“Quite often it’s what you choose to not do that determines the success of your trading… The winning trader is the trader who knows how to cope with uncertainty… Coping with the uncertainty of the markets is vital for enduring success in the markets. The more you can accept uncertainty and find some way to deal with it, the more profits you’ll realize… Although the markets are uncertain, it doesn’t mean that you won’t profit if you control your risk and trade with sound methods. Think of the big picture. You may not know the outcome on any one trade, but across a series of trades, you’ll come out profitable if you use trading methods that put the odds in your favor.” – Joe Ross

Hello:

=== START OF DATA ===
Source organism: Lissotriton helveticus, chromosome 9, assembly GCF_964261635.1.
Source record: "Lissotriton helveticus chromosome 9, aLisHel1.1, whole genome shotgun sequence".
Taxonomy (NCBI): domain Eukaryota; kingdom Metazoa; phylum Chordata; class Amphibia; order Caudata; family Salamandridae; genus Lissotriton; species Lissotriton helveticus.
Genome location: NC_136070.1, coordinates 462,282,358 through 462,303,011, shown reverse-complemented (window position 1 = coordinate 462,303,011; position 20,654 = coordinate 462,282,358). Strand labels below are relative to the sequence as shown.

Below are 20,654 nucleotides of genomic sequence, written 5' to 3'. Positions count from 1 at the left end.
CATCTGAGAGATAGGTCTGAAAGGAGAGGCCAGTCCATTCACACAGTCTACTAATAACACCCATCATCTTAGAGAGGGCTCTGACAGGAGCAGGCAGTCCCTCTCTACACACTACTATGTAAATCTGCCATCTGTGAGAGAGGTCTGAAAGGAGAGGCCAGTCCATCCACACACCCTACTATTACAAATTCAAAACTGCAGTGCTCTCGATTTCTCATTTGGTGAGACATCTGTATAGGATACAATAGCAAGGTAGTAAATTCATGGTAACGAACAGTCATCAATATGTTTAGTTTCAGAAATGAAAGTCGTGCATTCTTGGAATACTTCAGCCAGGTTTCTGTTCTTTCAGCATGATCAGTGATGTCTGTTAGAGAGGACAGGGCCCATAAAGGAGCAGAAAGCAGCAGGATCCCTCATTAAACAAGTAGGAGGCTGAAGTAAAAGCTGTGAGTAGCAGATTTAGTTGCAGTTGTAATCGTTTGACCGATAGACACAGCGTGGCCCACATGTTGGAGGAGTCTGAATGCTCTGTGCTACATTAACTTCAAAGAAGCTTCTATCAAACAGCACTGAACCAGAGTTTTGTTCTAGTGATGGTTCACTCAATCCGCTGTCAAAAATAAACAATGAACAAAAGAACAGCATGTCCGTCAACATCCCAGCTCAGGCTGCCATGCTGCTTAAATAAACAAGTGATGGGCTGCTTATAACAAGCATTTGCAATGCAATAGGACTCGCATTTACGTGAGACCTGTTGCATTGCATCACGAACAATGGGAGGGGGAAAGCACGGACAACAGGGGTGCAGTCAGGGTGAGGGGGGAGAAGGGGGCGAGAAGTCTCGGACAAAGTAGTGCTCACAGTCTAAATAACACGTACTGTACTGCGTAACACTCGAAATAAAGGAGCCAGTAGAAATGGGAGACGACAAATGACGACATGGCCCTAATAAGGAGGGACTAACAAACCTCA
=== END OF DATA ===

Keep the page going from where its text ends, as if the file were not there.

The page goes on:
When new traders enter the markets many believe that they miss out on great trading opportunities. New traders play these mind games with themselves all the time. If they feel that they’ve missed an early opportunity, then they should study the market, so that they won’t missed the same opportunity the next time it happens. It could be said that precast belief can plunge the trader into ruin, or as Jochen Steffens explains it, if the trader’s bullish or bearish or leaning any other way, she/he can’t observe the market objectively. The trader sees what she/he wants to see and not really what happens. If the trader trades discretionally according to her/his beliefs, she/he is successful only as long as the market goes in the direction aligning with those beliefs. The market isn’t interested in the trader’s beliefs and markets change from time to time – sometimes fast and furiously. As a trader you’ve to be unbiased, as difficult is it is. And to be honest: Even though we know that we mustn’t have any precast beliefs, they sneak into the subconscious. Especially during longer bull or bear markets when even the most neutral trader develops expectations – the often biased media coverage is simply too powerful. That’s why the trader has to constantly ask themselves if they’re still unbiased or if they’re already forming an expectation.